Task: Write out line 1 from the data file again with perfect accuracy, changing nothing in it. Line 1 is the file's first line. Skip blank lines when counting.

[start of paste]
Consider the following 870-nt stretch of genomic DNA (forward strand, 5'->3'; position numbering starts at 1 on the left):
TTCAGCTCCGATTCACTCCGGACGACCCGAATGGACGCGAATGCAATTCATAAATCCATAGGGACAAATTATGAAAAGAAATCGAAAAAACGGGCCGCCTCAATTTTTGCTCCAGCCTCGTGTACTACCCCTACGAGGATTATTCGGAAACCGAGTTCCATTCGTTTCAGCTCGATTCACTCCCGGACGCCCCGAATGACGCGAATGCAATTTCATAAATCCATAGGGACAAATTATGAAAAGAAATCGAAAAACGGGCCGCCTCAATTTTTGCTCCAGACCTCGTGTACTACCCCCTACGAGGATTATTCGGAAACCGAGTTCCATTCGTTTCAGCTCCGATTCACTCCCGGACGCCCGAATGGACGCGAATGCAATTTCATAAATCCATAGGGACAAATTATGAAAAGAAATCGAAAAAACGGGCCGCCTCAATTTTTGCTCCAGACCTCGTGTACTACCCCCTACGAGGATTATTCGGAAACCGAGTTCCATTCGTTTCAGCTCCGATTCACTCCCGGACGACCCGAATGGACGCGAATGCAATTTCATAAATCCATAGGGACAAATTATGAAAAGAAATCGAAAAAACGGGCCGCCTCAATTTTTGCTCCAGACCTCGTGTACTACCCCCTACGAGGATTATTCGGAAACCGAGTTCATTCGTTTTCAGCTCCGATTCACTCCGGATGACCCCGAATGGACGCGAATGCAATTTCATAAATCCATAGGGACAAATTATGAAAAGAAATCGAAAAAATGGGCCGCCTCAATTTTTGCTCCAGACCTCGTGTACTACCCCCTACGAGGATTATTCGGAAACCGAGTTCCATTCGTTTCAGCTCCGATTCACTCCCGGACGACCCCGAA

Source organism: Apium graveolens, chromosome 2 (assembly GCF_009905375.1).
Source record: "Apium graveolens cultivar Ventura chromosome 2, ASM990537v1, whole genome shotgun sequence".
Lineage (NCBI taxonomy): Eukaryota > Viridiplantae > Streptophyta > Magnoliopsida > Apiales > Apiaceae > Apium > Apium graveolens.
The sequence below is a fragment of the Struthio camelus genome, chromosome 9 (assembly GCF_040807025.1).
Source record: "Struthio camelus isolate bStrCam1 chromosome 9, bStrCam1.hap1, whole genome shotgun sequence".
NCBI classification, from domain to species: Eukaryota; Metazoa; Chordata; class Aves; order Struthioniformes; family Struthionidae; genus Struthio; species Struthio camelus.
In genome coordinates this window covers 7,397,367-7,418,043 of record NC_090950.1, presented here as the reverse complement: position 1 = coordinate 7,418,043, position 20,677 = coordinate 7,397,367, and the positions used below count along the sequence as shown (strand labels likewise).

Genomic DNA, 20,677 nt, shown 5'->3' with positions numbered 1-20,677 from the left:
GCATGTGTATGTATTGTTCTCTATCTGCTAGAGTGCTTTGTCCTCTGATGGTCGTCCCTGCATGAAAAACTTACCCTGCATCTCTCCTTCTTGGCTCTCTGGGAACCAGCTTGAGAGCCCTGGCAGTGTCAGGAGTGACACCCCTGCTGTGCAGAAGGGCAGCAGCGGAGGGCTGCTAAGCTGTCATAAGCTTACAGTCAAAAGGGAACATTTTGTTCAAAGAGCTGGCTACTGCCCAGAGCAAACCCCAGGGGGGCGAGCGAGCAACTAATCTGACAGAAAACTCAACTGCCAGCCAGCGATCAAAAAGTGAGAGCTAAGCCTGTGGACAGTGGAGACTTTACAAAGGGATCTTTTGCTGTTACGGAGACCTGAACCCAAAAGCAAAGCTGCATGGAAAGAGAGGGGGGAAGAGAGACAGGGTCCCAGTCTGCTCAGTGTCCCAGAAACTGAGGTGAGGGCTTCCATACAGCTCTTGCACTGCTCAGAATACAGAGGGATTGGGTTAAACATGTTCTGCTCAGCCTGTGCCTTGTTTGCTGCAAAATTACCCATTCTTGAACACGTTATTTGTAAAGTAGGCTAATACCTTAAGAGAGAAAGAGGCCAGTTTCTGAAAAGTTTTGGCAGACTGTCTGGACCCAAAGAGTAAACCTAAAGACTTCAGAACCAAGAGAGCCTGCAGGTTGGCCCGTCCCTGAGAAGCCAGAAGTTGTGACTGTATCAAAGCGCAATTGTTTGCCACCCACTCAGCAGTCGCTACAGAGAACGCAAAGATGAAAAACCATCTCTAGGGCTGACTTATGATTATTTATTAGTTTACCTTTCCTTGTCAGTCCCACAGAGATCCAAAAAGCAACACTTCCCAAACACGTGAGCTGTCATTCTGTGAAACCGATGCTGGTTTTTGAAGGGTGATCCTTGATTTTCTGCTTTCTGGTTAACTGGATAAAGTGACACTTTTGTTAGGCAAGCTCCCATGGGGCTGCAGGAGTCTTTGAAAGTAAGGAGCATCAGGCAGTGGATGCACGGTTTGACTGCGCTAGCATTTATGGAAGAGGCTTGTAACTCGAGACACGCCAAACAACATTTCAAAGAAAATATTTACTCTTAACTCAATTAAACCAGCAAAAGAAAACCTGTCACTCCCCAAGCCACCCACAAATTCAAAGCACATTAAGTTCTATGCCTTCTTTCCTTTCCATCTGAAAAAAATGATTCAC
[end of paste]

Consider the following 870-nt stretch of genomic DNA (forward strand, 5'->3'; position numbering starts at 1 on the left):